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ray | 21st Oct 2008, 13:43 PM | 向巴菲特學習 | (492 Reads)
巴菲特告訴你10種致富的方法

“Life is like a snowball. The important thing is finding wet snow and a really long hill.” – Warren Buffett

人生就似雪球,只要找到一條足夠長的斜坡,就能把雪滾大。

《雪球》英文版已經有售,沒買的原因不是售價太貴($285),最主要是沒有相信心,能夠把書本看完。(書本太厚,加上自己的英文閱讀水平太差)

就以下文為例,文中生字對rayray來說實在太深奧,真的花了很多時間"查字典"。(現在用金山詞霸,應該說不上查字典,只是查其意思)

雖然辛苦,但也盡力把全文看完,除了能學到很多英文"生字",更重要是學習巴菲特致富的秘訣......

Content below is directly copied from the source: 10 Ways to Get Rich – Parade Magazine. 1. Reinvest your profits

When you first make money, you may be tempted to spend it. Don't. Instead, reinvest the profits. Buffett learned this early on. In high school, he and a pal bought a pinball machine to put in a barbershop. With the money they earned, they bought more machines until they had eight in different shops. When the friends sold the venture, Buffett used the proceeds to buy stocks and to start another small business. By age 26, he'd amassed $174,000—or $1.4 million in today's money. Even a small sum can turn into great wealth.
(rayray:將利潤再投資,以"利"再生"利"!即使很少的本錢,也能滾出雪球效應,亦是雪球的奧義:人生就似雪球,只要找到一條足夠長的斜坡,就能把雪滾大。)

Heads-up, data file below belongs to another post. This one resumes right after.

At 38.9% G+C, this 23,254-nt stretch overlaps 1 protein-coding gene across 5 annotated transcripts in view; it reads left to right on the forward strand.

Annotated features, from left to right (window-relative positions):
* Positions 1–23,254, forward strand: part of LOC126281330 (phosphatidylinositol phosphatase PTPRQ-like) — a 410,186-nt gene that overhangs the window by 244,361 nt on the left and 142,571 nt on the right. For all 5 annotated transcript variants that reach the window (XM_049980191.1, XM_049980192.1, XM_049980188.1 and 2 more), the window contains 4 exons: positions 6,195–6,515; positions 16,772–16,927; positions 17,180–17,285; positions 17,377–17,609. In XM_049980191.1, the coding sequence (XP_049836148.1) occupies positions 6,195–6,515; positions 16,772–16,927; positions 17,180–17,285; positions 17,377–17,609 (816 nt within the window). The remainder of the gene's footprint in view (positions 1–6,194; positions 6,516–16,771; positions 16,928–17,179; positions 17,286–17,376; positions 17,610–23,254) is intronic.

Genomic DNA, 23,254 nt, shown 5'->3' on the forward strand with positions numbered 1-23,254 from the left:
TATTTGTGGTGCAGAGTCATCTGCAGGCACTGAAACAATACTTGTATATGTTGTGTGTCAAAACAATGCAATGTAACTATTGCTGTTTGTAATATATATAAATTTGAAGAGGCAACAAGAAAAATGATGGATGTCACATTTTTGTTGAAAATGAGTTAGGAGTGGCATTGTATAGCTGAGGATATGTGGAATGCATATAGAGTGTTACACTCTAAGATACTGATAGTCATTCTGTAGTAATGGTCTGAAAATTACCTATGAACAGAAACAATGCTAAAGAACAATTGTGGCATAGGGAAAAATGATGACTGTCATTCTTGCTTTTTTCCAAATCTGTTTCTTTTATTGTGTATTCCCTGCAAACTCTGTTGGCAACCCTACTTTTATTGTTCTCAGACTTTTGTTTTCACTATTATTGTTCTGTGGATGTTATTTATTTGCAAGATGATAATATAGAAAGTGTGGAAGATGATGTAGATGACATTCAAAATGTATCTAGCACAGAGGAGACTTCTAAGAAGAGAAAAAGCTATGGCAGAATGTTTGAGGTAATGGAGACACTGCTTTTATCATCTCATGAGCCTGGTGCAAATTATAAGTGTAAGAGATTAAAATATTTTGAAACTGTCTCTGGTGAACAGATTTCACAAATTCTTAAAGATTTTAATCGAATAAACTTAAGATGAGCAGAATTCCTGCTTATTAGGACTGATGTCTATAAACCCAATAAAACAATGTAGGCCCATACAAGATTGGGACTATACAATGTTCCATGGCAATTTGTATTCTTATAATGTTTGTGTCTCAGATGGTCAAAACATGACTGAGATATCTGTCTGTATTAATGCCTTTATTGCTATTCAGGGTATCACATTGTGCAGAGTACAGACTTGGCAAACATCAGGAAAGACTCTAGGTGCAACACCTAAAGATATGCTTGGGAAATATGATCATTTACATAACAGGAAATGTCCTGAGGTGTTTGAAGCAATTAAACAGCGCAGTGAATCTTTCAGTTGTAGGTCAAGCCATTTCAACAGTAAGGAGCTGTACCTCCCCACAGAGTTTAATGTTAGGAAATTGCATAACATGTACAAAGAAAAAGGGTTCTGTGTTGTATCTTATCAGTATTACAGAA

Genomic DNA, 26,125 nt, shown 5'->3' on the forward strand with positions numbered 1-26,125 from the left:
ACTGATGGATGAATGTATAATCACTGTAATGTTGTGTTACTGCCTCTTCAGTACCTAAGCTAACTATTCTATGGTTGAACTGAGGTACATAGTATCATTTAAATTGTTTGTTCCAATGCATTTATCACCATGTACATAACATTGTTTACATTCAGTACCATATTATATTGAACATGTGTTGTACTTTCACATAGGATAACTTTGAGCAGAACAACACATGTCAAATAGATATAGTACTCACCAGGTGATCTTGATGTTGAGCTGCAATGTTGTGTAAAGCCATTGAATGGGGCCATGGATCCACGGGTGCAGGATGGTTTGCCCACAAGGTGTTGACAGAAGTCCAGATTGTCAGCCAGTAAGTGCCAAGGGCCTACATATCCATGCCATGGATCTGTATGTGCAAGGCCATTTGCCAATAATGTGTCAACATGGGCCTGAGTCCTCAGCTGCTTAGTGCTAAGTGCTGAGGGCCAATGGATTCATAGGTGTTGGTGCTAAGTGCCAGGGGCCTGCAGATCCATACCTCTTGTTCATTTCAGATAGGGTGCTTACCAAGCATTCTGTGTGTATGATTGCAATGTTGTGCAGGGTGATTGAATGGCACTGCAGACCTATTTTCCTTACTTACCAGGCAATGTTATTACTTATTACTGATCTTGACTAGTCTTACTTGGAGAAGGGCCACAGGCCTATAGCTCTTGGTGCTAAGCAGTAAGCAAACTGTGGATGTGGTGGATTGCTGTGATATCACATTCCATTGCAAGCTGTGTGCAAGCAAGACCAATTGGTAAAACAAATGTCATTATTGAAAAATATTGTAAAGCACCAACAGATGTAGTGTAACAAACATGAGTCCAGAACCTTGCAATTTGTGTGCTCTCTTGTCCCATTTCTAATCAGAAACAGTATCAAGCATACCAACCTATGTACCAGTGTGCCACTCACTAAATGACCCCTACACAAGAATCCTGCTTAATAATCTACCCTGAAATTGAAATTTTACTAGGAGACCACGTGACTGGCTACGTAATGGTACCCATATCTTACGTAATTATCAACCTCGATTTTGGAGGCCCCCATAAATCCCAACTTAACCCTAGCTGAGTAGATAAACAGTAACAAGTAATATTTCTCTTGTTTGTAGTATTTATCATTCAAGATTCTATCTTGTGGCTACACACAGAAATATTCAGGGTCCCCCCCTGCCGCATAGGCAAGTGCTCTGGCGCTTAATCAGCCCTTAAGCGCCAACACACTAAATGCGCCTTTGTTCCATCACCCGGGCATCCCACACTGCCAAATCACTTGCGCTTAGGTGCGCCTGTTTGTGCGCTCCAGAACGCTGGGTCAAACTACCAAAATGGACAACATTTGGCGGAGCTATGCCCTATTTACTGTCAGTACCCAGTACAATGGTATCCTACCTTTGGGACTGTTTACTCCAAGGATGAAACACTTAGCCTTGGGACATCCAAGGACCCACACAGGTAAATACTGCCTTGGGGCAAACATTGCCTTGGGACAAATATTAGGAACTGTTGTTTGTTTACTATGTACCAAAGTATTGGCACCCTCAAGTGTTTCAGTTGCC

2. Be willing to be different

Don't base your decisions upon what everyone is saying or doing. When Buffett began managing money in 1956 with $100,000 cobbled together from a handful of investors, he was dubbed an oddball. He worked in Omaha, not on Wall Street, and he refused to tell his partners where he was putting their money. People predicted that he'd fail, but when he closed his partnership 14 years later, it was worth more than $100 million. Instead of following the crowd, he looked for undervalued investments and ended up vastly beating the market average every single year. To Buffett, the average is just that—what everybody else is doing. To be above average, you need to measure yourself by what he calls the Inner Scorecard, judging yourself by your own standards and not the world's.

3. Never suck your thumb

Gather in advance any information you need to make a decision, and ask a friend or relative to make sure that you stick to a deadline. Buffett prides himself on swiftly making up his mind and acting on it. He calls any unnecessary sitting and thinking -“thumb-sucking.” When people offer him a business or an investment, he says, “I won't talk unless they bring me a price.” He gives them an answer on the spot.

4. Spell out the deal before you start

Your bargaining leverage is always greatest before you begin a job—that's when you have something to offer that the other party wants. Buffett learned this lesson the hard way as a kid, when his grandfather Ernest hired him and a friend to dig out the family grocery store after a blizzard. The boys spent five hours shoveling until they could barely straighten their frozen hands. Afterward, his grandfather gave the pair less than 90 cents to split. Buffett was horrified that he performed such backbreaking work only to earn pennies an hour. Always nail down the specifics of a deal in advance—even with your friends and relatives.